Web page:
Journey began in 2001
Chapter: Surfrider Foundation Portland (OR) Chapter
Hi my name is Jocelyn, and I am Surfrider because… I’m a Pisces and therefore a fish so I crave water in any form whether it’s liquid, solid, or somewhere in-between. I’m most happy playing outside in the surf and on the slopes. Surfrider helps protect the things I love the most, my playground and my church; the great outdoors. So, why would I not volunteer?
Why and when did you get involved with the Surfrider Foundation?
During February of 2002, I was up at Mt. Hood Meadows snowboarding during one of their “green” weekends. Katie Breene was tabling in a Surfrider tent, yelling to the outdoor enthusiasts passing by, asking them to come learn about how to keep things clean up stream. After a half hour conversation and a few ski lines down Heather Canyon; she had me hooked on the Snowrider Project. I attended my first Surfrider meeting quickly there after and became the secretary. The rest was history!
What are some local issues that are affecting your ocean, waves and beaches?
The Portland Chapter of the Surfrider Foundation is currently focusing on two campaigns, Blue Water Task Force (BWTF), and Hold Onto Your Butts. Blue Water Task Force is our first big project where we advocate through our Green Streets and Ocean Friendly Garden programs. We clean up the bioswales in North and Southeast Portland and have installed rain gardens in Portland. With the Hold Onto Your Butts campaign, we’re currently taking data on how many cigarette butts are being thrown on the ground around the downtown Portland area through cleanups and site specific data. We’re hoping to get some ashtray disposal containers installed throughout Portland with Surfrider verbiage on them to help continue our educational outreach to people in the downtown area!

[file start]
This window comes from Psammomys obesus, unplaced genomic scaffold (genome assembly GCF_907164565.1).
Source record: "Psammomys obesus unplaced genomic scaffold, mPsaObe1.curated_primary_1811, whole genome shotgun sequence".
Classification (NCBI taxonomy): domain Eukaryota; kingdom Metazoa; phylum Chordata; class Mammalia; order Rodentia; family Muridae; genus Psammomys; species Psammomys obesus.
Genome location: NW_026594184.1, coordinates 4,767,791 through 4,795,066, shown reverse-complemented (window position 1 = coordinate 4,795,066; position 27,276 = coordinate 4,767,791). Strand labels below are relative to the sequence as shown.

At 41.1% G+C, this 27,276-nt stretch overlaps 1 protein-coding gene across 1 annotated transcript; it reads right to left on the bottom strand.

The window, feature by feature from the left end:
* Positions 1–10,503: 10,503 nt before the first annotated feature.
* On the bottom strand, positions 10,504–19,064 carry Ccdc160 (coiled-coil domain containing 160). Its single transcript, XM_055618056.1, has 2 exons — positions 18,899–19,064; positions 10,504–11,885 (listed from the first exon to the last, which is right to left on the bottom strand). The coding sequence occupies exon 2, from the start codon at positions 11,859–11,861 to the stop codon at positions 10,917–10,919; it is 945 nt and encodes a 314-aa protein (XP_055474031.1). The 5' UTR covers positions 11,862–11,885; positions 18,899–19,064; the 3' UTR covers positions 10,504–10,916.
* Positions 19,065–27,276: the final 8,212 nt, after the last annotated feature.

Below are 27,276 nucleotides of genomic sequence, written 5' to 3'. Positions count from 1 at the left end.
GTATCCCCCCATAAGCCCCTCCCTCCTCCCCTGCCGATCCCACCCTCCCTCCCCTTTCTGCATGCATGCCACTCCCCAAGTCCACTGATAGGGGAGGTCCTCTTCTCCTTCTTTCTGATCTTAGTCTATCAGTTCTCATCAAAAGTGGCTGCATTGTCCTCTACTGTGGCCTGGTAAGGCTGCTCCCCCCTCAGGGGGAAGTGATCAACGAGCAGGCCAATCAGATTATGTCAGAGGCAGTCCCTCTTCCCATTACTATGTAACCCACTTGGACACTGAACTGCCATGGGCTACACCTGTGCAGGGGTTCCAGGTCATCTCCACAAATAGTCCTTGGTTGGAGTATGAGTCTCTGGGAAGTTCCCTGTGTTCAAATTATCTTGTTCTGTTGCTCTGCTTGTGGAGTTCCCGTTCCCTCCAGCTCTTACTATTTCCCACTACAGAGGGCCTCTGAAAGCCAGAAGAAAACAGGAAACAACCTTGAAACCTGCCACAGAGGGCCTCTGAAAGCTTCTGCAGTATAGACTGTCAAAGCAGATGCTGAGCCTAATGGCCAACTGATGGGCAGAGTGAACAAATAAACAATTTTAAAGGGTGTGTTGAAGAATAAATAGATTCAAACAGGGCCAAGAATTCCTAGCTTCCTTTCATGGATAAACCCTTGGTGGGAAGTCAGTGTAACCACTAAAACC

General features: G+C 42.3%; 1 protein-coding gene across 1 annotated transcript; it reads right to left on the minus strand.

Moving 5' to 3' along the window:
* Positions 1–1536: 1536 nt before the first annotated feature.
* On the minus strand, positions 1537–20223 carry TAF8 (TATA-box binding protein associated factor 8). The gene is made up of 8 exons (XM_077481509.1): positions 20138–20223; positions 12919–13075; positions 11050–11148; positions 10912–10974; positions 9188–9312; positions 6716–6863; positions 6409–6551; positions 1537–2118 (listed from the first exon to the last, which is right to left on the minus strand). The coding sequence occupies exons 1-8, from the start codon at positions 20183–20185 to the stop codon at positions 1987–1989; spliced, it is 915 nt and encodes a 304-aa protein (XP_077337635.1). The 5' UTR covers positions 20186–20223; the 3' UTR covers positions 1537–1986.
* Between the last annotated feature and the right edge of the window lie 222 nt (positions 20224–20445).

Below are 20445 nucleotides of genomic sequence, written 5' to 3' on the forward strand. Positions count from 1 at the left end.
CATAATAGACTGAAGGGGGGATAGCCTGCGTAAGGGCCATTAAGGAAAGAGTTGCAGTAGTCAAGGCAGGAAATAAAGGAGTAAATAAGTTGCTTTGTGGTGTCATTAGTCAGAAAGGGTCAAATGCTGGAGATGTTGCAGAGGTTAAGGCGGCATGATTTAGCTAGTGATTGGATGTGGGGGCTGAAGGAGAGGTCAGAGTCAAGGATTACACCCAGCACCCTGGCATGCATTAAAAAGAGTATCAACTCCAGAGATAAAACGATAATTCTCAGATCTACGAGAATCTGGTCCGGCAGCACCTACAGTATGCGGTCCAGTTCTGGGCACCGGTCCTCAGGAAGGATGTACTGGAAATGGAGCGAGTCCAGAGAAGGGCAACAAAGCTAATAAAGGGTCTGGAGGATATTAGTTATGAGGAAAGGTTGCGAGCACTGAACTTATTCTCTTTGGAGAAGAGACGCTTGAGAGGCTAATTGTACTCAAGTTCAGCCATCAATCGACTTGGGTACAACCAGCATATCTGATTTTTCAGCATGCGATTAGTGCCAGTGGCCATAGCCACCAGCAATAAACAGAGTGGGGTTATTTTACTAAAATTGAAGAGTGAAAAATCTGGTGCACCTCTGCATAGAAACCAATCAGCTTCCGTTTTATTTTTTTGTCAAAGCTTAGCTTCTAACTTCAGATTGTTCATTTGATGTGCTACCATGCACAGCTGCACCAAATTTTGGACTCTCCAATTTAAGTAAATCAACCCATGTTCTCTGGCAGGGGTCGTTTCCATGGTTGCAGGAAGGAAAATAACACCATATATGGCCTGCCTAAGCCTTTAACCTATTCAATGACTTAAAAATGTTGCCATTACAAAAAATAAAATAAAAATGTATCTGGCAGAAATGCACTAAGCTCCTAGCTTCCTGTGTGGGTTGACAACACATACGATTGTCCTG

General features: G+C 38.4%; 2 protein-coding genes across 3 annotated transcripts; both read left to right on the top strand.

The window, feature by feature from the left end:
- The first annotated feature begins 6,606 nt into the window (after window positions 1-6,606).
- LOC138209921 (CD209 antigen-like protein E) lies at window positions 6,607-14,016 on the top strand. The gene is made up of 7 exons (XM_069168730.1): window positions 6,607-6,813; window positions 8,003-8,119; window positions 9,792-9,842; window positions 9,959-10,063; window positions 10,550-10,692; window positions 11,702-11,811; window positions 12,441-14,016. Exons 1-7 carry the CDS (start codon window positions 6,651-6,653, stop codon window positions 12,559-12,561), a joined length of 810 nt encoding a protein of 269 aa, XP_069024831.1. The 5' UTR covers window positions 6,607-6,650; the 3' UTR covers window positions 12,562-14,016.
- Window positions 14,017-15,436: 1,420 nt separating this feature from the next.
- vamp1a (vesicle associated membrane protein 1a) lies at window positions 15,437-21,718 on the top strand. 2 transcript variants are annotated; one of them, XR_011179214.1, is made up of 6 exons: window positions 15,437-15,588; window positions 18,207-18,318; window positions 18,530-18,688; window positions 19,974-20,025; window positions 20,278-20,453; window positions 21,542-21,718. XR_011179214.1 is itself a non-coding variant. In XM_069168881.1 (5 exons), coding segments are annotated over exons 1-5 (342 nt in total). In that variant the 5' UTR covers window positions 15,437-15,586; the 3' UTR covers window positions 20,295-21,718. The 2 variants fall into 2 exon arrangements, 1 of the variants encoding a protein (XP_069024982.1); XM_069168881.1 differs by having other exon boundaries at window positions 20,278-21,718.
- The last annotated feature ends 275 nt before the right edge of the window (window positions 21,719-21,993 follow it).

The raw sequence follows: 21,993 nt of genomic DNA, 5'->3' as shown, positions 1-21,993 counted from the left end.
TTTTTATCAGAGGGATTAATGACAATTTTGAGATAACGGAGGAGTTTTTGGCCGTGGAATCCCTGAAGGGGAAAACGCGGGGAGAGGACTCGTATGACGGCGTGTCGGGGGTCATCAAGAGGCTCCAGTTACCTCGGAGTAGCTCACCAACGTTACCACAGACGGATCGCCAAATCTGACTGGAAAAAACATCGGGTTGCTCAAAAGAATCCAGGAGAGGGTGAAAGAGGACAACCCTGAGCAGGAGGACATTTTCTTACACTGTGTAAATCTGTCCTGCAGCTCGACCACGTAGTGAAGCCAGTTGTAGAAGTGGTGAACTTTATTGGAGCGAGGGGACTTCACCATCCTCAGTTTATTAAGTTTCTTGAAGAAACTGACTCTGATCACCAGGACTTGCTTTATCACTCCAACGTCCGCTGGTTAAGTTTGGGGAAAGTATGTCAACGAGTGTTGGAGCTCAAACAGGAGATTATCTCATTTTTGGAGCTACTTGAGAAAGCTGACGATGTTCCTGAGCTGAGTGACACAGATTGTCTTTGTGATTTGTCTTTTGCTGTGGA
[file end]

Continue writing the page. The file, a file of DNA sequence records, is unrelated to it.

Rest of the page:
What Surfrider projects have you worked on?
Throughout the past 15 years, pretty much all of them! The latest project that I feel very fortunate to be part of, because it was near and dear to me, was a transformation of Peninsula K-8 school’s courtyard into a fully functioning rain garden. Through the grant writing process with Oregon Policy Manager, Charlie Plybon and Environmental Director, Pete Stauffer, we were able to receive a $10,000 grant for the project. I’m a teacher at Peninsula and this project has exposed inner city youth to environmental sciences, ways to help with pollution control and habitat restoration. With a projected completion date of May 12, 2015 we’re excited to include not only the school community, but also the neighborhood community in a dedication ceremony on Tuesday May 19th, 2015. There was no way that the project couldn’t have happened without our general contractor Todd Blossom and Landscape Architect Allan Schmidt. There’s nothing more gratifying than molding the minds of youth and turn them into little environmentalists.
What has been the highlight of your Surfrider experience (i.e., campaign, program, victory)?
My highlight would have to be BWTF and Snowrider Project. The cleanup and restoration aspect of Surfrider drew me towards volunteering. Over the past six years, I’ve ran the partnership with Portland Parks and Recreation that has lead to fully restoring Oaks Crossing Park back to its natural habitat. I love that the Portland chapter – that I’m proud to be part of – removes up to three tons of trash annually from our local mountain at our Salmon Headwaters Cleanup with the Snowrider Project.
What is the most important thing you tell others about Surfrider?
Surfrider is dedicated to protecting the watersheds locally and internationally in so many different capacities. Powered through grassroots organizing of very talented volunteers, the nonprofit has brought about huge positive change for the environment, while allowing people to develop strong friendships with amazing people. We also get to do the things we love at the same time (like surf and ski)!